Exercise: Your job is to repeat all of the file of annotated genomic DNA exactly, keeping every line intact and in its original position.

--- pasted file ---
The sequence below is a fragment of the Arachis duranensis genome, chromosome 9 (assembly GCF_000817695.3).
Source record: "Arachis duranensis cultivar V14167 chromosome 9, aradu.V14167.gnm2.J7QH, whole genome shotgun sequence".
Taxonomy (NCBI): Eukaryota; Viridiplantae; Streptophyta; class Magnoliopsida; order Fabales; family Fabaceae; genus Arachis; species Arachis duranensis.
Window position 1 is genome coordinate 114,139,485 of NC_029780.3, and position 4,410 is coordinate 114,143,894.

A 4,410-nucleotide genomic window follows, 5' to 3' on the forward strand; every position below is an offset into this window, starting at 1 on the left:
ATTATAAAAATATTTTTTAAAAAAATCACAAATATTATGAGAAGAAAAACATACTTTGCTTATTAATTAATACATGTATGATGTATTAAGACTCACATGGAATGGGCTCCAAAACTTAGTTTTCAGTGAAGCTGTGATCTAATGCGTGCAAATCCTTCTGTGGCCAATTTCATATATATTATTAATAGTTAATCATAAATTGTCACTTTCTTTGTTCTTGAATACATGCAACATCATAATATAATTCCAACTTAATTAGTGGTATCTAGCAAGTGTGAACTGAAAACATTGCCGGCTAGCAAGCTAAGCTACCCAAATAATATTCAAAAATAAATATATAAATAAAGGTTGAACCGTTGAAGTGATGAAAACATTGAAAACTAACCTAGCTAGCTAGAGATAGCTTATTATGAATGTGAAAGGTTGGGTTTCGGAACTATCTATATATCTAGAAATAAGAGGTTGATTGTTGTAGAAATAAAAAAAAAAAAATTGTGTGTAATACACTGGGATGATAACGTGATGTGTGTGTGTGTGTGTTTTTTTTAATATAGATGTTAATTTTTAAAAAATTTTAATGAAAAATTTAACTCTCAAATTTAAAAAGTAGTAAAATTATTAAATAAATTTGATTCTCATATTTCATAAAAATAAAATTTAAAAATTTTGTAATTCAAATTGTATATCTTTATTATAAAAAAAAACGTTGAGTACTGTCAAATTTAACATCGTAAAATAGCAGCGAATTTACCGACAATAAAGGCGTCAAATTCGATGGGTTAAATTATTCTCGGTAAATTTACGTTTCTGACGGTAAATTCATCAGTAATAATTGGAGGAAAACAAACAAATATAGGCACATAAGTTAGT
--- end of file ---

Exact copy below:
The sequence below is a fragment of the Arachis duranensis genome, chromosome 9 (assembly GCF_000817695.3).
Source record: "Arachis duranensis cultivar V14167 chromosome 9, aradu.V14167.gnm2.J7QH, whole genome shotgun sequence".
Taxonomy (NCBI): Eukaryota; Viridiplantae; Streptophyta; class Magnoliopsida; order Fabales; family Fabaceae; genus Arachis; species Arachis duranensis.
Window position 1 is genome coordinate 114,139,485 of NC_029780.3, and position 4,410 is coordinate 114,143,894.

A 4,410-nucleotide genomic window follows, 5' to 3' on the forward strand; every position below is an offset into this window, starting at 1 on the left:
ATTATAAAAATATTTTTTAAAAAAATCACAAATATTATGAGAAGAAAAACATACTTTGCTTATTAATTAATACATGTATGATGTATTAAGACTCACATGGAATGGGCTCCAAAACTTAGTTTTCAGTGAAGCTGTGATCTAATGCGTGCAAATCCTTCTGTGGCCAATTTCATATATATTATTAATAGTTAATCATAAATTGTCACTTTCTTTGTTCTTGAATACATGCAACATCATAATATAATTCCAACTTAATTAGTGGTATCTAGCAAGTGTGAACTGAAAACATTGCCGGCTAGCAAGCTAAGCTACCCAAATAATATTCAAAAATAAATATATAAATAAAGGTTGAACCGTTGAAGTGATGAAAACATTGAAAACTAACCTAGCTAGCTAGAGATAGCTTATTATGAATGTGAAAGGTTGGGTTTCGGAACTATCTATATATCTAGAAATAAGAGGTTGATTGTTGTAGAAATAAAAAAAAAAAAATTGTGTGTAATACACTGGGATGATAACGTGATGTGTGTGTGTGTGTGTTTTTTTTAATATAGATGTTAATTTTTAAAAAATTTTAATGAAAAATTTAACTCTCAAATTTAAAAAGTAGTAAAATTATTAAATAAATTTGATTCTCATATTTCATAAAAATAAAATTTAAAAATTTTGTAATTCAAATTGTATATCTTTATTATAAAAAAAAACGTTGAGTACTGTCAAATTTAACATCGTAAAATAGCAGCGAATTTACCGACAATAAAGGCGTCAAATTCGATGGGTTAAATTATTCTCGGTAAATTTACGTTTCTGACGGTAAATTCATCAGTAATAATTGGAGGAAAACAAACAAATATAGGCACATAAGTTAGT